Point Blank


By Jeff Kazmierski, Copy Editor/Columnist

Another day in America, another gun crime.
Last month, barely a week before Christmas, the nation was shocked and horrified when a young man armed to the teeth with semi-automatic weapons blasted his way into an elementary school in Newtown, Conn., then proceeded to shoot and kill 20 children and seven teachers.  
The killing spree ended when the police showed up and the gunman took his own life.
In the weeks that followed, we were treated to almost daily reports of gun-related crimes and violence from around the nation.  
This should come as no surprise; in 2009 the United States ranked among the top ten nations with the most firearm-related deaths, with 10.2 per 100,000 people.
 The only places with higher incidents were Jamaica, Honduras, Guatemala, Swaziland, Colombia, Brazil, Mexico and Panama.  America also has more guns per capita than any other country, nearly 89 per 100 people.  
Interestingly, there doesn’t appear to be a direct correlation between these two statistics, since the other countries above us in murder rates have far lower rates of gun ownership (that we know of, at least).
And after every new tragedy, we heard the same tired chorus from the usual suspects, about how it’s “too early” to talk about guns, how we need to give people “time to grieve” or whatever.  
Regardless of public anger toward the issue, it was just “not the right time” to talk about gun control.
Of course, if the talking heads have their way, that time will never arrive, because every week there are new reports of school shootings, mass killings or other gun crimes.
More deaths, more delays.
Which begs the question, if now isn’t the right time, when will it be?  If we can’t talk national gun policy in the immediate wake of an atrocity like the shooting in Newtown, when can we?  Nearly 32,000 people lost their lives due to gun violence or misuse in 2011, and that doesn’t account for the injured and maimed.  If current trends continue, we can expect 2013 to be even bloodier than 2012.
No other industrial nation has as high a murder rate as we do.  We are a nation awash with guns, and teeming with people willing to use them.  Our peers look at us now not with envy but in shock and horror.  
Yet, as the body count grows, so do the calls from the right to further expand gun ownership.  If gun ownership were spread evenly, we’d already be able to arm 90 percent of the adult population, but apparently that isn’t enough for some.
National Rifle Association CEO Wayne LaPierre, in his remarkably tone-deaf speech a week after the Newtown massacre, called on the government to put an armed guard in every school.  But would this really make our kids safer?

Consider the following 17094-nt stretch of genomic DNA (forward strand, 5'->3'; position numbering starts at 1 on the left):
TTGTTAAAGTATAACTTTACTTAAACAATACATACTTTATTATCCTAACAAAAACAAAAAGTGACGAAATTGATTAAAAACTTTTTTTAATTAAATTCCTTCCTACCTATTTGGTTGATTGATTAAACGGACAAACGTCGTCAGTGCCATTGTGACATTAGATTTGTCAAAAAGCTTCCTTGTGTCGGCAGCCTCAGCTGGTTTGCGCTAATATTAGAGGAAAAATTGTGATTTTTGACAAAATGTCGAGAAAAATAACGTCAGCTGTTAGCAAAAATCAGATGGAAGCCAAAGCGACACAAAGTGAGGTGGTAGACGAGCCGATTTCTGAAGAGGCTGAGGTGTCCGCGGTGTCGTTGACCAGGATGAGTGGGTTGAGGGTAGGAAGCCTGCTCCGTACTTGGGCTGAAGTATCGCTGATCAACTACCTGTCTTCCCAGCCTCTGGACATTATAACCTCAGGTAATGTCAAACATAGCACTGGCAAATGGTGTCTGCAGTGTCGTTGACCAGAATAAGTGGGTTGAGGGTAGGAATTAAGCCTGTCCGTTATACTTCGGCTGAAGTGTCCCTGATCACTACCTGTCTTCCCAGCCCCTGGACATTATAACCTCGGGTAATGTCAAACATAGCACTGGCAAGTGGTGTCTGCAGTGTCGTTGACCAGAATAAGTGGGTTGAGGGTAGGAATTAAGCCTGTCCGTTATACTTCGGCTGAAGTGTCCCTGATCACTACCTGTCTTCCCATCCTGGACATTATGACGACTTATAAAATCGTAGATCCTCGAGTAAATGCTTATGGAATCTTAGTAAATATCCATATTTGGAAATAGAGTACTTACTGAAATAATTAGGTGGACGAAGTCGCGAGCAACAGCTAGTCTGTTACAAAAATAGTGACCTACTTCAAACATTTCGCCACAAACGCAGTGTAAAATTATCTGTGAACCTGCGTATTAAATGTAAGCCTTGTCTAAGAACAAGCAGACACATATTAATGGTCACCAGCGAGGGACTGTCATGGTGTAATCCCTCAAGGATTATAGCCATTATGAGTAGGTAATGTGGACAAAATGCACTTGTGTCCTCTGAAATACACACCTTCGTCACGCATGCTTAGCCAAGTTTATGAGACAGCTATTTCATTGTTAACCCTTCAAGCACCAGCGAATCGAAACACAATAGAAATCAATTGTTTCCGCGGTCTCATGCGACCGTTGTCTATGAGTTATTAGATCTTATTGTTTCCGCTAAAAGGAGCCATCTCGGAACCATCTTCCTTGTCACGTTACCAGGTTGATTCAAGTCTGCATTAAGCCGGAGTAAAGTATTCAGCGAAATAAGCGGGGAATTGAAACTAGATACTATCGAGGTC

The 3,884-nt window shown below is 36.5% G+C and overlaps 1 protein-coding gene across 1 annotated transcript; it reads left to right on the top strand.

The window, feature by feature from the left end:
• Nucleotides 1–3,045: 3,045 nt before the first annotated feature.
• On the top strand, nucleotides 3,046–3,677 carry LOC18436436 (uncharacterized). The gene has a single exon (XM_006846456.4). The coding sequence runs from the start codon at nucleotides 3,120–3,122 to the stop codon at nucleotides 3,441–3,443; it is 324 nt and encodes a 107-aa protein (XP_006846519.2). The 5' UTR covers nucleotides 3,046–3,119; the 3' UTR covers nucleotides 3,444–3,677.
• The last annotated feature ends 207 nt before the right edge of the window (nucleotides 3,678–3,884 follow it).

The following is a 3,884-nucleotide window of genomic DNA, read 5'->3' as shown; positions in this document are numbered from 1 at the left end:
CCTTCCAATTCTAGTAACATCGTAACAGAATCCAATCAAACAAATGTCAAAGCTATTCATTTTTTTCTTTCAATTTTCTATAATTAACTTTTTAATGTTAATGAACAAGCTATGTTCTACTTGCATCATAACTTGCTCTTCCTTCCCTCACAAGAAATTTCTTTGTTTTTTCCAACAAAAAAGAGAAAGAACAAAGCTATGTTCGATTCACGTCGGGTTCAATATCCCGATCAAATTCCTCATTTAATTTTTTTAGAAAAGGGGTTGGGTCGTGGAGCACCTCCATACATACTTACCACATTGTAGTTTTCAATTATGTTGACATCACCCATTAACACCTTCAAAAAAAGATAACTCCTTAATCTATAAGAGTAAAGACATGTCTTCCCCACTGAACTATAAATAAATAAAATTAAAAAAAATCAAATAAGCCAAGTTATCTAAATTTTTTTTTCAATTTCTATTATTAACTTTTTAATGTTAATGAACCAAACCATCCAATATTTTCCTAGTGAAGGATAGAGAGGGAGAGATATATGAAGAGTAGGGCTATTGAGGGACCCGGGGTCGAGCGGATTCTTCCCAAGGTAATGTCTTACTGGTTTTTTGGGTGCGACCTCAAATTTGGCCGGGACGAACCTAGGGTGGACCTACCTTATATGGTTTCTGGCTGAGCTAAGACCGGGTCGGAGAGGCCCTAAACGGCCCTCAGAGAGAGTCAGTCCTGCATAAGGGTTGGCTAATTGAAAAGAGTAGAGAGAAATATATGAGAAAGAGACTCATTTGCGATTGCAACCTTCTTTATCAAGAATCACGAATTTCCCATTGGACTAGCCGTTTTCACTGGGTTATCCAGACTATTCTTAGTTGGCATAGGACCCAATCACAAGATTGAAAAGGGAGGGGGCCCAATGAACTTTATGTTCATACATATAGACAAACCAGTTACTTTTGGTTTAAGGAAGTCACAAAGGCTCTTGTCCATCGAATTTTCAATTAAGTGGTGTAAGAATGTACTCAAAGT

Is it really the answer, to turn every school, mall and public space into an armed camp?
And what about the cost?  The demand was particularly ironic, since the party his organization supports is adamantly opposed to raising taxes.  
Putting an armed guard in every school wouldn’t be cheap – some estimates put the cost at $80,000 per school.  
Where does LaPierre expect the billions of dollars to come from to pay for it?  Maybe the NRA would be willing to kick in a few bucks.  After all, we’re talking about our children’s safety.
Then, of course, there’s the question of efficacy.  
There’s little evidence that such measures actually work – Columbine, for example, had an armed guard, yet the gunmen who shot up that school were able to carry out their bloody mission nearly unopposed.
What if everyone is armed?  In the wake of the shooting in Tucson, AZ that wounded Congresswoman Gabrielle Giffords, Arizona Rep. Trent Franks wished that there had been “one more gun there…in the hands of a responsible person” at the scene.  Actually, there was.  The owner did not draw, out of concern for hitting innocent bystanders.
Which raises a point that should be obvious – that in a situation involving an active shooter, the only person who really knows what’s going on is the shooter.  
Everyone else is just a target.  
One more gun on the scene is more likely to compound the tragedy than prevent it.  
Sure, occasionally we get lucky, as happened in Pearl, Miss. when a school principal stopped a shooter by retrieving his .45 pistol from his car.  
But the truth is, the average person is neither trained nor prepared to deal with a real-life combat situation.  
Besides, has it really come to this?  Must we arm ourselves against each other?  I want no part of it.  That’s not civilization, it’s barbarism.
For too long the conversation has been dominated by the loudest voices.  
It’s time we stopped listening to the hysterical rantings of people like LaPierre, Ted Nugent or Alex Jones, the fanatic who screamed about “1776” to Piers Morgan on CNN.  We need voices of reason at the table, not screaming lunatics.
If gun rights groups want to be taken seriously, they need to stop railing about tyranny and fascism.  They need to stop spinning wild conspiracy theories.  
They need to stop arguing false analogies comparing guns to cars, pencils, spoons or other devices whose primary purpose is not killing.  No more pointing fingers at video games, movies, television, or anything else the industry they love uses for product placement.  In other words, they need to behave like the rational adults they say they are.
Now is the time.
Come, let us reason together.


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